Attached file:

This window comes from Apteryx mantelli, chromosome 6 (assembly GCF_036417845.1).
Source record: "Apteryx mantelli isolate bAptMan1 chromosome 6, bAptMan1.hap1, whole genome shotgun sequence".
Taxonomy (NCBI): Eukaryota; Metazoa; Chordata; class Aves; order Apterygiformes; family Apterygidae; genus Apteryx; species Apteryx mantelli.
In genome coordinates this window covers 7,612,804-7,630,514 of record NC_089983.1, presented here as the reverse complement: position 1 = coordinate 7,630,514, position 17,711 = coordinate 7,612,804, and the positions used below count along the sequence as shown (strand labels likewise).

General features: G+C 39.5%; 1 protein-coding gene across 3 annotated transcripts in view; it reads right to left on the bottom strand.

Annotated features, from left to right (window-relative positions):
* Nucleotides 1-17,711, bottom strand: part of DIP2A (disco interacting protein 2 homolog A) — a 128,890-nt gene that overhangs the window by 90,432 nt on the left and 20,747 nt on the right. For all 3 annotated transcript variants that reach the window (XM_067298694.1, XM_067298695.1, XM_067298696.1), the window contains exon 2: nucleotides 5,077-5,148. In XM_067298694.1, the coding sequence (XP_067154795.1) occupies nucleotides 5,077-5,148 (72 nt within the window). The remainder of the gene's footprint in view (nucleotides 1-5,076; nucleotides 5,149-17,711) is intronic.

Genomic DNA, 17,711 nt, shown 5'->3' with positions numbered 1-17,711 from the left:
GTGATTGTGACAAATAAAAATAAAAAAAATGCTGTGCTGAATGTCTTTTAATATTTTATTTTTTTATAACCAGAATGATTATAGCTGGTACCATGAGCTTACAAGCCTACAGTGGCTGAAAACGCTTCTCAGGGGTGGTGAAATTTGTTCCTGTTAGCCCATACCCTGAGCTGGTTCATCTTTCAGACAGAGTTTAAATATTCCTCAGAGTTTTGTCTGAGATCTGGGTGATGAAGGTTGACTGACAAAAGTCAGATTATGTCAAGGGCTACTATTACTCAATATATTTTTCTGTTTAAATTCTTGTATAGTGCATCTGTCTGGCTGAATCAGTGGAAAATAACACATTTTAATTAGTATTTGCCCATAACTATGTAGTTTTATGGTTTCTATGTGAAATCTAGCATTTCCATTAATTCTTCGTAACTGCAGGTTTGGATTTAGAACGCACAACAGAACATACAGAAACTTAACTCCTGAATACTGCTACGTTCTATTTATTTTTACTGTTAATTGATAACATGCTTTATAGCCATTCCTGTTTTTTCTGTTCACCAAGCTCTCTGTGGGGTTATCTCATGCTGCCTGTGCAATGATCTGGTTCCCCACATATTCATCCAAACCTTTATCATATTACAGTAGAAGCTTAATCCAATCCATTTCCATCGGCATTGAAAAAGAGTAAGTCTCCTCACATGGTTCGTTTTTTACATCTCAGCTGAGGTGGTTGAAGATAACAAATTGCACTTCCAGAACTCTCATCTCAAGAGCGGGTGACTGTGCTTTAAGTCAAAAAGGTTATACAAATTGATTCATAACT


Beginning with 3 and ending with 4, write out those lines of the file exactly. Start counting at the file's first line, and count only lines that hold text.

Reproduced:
Taxonomy (NCBI): Eukaryota; Metazoa; Chordata; class Aves; order Apterygiformes; family Apterygidae; genus Apteryx; species Apteryx mantelli.
In genome coordinates this window covers 7,612,804-7,630,514 of record NC_089983.1, presented here as the reverse complement: position 1 = coordinate 7,630,514, position 17,711 = coordinate 7,612,804, and the positions used below count along the sequence as shown (strand labels likewise).